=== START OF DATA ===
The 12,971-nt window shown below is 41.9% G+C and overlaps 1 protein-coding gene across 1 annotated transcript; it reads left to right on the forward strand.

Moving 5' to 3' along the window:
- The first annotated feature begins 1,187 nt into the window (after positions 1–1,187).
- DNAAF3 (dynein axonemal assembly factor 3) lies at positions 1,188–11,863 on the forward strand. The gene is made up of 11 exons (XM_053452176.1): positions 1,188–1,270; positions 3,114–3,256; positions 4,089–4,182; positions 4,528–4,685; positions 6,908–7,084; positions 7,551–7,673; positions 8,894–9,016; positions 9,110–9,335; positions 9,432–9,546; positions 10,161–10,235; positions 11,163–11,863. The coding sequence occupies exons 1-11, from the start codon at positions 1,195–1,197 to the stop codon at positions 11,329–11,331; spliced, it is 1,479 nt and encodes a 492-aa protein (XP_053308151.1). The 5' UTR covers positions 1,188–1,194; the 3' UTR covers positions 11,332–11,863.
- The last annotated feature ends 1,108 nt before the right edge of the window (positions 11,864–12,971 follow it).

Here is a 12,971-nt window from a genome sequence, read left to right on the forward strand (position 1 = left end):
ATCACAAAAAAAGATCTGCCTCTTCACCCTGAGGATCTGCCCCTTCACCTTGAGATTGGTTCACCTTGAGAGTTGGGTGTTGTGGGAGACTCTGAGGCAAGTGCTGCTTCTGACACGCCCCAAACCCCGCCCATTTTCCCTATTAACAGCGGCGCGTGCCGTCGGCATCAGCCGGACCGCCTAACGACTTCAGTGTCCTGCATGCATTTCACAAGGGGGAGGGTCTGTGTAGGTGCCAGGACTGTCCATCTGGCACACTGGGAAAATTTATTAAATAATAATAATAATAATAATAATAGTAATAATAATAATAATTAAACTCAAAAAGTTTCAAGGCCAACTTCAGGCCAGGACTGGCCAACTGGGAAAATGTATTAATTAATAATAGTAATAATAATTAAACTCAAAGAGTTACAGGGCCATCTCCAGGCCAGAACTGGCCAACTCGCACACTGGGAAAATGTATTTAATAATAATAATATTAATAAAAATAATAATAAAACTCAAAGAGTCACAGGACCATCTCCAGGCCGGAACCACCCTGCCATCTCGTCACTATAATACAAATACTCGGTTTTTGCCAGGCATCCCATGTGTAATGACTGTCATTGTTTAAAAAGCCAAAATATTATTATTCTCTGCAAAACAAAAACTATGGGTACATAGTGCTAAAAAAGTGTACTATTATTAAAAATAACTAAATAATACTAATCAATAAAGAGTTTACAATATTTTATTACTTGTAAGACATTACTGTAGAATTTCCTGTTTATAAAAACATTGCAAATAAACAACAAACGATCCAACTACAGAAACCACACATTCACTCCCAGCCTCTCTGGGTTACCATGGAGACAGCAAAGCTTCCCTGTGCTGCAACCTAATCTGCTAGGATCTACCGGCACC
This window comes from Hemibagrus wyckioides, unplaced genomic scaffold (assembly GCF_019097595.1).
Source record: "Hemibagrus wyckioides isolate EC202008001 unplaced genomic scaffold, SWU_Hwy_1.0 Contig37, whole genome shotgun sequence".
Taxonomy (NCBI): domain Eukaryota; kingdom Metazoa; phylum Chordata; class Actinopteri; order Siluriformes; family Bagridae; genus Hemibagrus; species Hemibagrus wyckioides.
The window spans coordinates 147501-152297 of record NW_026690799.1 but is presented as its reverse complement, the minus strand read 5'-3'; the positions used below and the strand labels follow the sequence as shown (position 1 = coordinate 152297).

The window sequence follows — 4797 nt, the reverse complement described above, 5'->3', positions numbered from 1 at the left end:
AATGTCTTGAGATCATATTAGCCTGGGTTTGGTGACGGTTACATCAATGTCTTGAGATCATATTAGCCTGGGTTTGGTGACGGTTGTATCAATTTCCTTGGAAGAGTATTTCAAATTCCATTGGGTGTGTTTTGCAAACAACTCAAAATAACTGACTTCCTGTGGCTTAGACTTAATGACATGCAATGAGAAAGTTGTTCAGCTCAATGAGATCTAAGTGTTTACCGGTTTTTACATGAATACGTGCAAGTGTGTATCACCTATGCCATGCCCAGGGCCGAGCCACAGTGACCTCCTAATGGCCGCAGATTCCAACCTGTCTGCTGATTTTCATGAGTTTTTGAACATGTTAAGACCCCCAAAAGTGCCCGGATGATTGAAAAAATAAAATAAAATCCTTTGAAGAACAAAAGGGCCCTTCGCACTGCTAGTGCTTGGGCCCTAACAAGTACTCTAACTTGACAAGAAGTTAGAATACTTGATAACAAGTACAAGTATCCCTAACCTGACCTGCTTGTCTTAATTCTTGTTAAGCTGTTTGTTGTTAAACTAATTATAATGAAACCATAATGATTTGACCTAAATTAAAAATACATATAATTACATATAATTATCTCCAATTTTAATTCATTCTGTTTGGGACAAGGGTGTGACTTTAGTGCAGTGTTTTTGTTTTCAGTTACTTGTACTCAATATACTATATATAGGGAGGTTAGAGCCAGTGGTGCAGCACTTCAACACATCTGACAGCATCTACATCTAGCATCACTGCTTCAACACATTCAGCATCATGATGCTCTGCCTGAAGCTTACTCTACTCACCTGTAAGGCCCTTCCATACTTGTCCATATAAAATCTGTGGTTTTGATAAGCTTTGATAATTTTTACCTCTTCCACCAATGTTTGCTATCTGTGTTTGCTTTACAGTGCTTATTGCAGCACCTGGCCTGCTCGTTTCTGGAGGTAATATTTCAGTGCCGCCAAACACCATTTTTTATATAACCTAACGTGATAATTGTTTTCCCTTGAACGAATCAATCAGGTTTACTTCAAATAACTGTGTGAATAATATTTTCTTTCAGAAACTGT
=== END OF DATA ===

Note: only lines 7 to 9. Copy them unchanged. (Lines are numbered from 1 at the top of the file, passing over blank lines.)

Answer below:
ATCACAAAAAAAGATCTGCCTCTTCACCCTGAGGATCTGCCCCTTCACCTTGAGATTGGTTCACCTTGAGAGTTGGGTGTTGTGGGAGACTCTGAGGCAAGTGCTGCTTCTGACACGCCCCAAACCCCGCCCATTTTCCCTATTAACAGCGGCGCGTGCCGTCGGCATCAGCCGGACCGCCTAACGACTTCAGTGTCCTGCATGCATTTCACAAGGGGGAGGGTCTGTGTAGGTGCCAGGACTGTCCATCTGGCACACTGGGAAAATTTATTAAATAATAATAATAATAATAATAATAGTAATAATAATAATAATTAAACTCAAAAAGTTTCAAGGCCAACTTCAGGCCAGGACTGGCCAACTGGGAAAATGTATTAATTAATAATAGTAATAATAATTAAACTCAAAGAGTTACAGGGCCATCTCCAGGCCAGAACTGGCCAACTCGCACACTGGGAAAATGTATTTAATAATAATAATATTAATAAAAATAATAATAAAACTCAAAGAGTCACAGGACCATCTCCAGGCCGGAACCACCCTGCCATCTCGTCACTATAATACAAATACTCGGTTTTTGCCAGGCATCCCATGTGTAATGACTGTCATTGTTTAAAAAGCCAAAATATTATTATTCTCTGCAAAACAAAAACTATGGGTACATAGTGCTAAAAAAGTGTACTATTATTAAAAATAACTAAATAATACTAATCAATAAAGAGTTTACAATATTTTATTACTTGTAAGACATTACTGTAGAATTTCCTGTTTATAAAAACATTGCAAATAAACAACAAACGATCCAACTACAGAAACCACACATTCACTCCCAGCCTCTCTGGGTTACCATGGAGACAGCAAAGCTTCCCTGTGCTGCAACCTAATCTGCTAGGATCTACCGGCACC
This window comes from Hemibagrus wyckioides, unplaced genomic scaffold (assembly GCF_019097595.1).
Source record: "Hemibagrus wyckioides isolate EC202008001 unplaced genomic scaffold, SWU_Hwy_1.0 Contig37, whole genome shotgun sequence".